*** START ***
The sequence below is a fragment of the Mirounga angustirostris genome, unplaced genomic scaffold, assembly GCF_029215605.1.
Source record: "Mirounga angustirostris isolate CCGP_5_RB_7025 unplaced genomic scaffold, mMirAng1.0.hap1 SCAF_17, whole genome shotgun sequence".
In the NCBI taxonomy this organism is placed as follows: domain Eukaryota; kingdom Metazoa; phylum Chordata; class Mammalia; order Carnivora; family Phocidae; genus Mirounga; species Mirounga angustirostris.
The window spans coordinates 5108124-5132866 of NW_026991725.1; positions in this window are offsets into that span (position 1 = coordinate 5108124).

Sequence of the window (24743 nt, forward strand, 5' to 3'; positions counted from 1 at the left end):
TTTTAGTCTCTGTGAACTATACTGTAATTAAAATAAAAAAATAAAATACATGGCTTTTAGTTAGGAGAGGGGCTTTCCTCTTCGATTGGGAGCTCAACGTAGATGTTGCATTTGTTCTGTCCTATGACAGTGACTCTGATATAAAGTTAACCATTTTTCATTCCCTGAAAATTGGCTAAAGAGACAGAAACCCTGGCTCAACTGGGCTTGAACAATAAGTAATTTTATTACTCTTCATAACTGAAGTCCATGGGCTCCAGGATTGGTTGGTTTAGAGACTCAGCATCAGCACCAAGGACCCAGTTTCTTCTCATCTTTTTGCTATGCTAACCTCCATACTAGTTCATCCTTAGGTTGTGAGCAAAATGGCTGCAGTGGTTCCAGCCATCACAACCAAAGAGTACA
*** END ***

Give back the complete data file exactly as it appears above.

The sequence below is a fragment of the Mirounga angustirostris genome, unplaced genomic scaffold, assembly GCF_029215605.1.
Source record: "Mirounga angustirostris isolate CCGP_5_RB_7025 unplaced genomic scaffold, mMirAng1.0.hap1 SCAF_17, whole genome shotgun sequence".
In the NCBI taxonomy this organism is placed as follows: domain Eukaryota; kingdom Metazoa; phylum Chordata; class Mammalia; order Carnivora; family Phocidae; genus Mirounga; species Mirounga angustirostris.
The window spans coordinates 5108124-5132866 of NW_026991725.1; positions in this window are offsets into that span (position 1 = coordinate 5108124).

Sequence of the window (24743 nt, forward strand, 5' to 3'; positions counted from 1 at the left end):
TTTTAGTCTCTGTGAACTATACTGTAATTAAAATAAAAAAATAAAATACATGGCTTTTAGTTAGGAGAGGGGCTTTCCTCTTCGATTGGGAGCTCAACGTAGATGTTGCATTTGTTCTGTCCTATGACAGTGACTCTGATATAAAGTTAACCATTTTTCATTCCCTGAAAATTGGCTAAAGAGACAGAAACCCTGGCTCAACTGGGCTTGAACAATAAGTAATTTTATTACTCTTCATAACTGAAGTCCATGGGCTCCAGGATTGGTTGGTTTAGAGACTCAGCATCAGCACCAAGGACCCAGTTTCTTCTCATCTTTTTGCTATGCTAACCTCCATACTAGTTCATCCTTAGGTTGTGAGCAAAATGGCTGCAGTGGTTCCAGCCATCACAACCAAAGAGTACA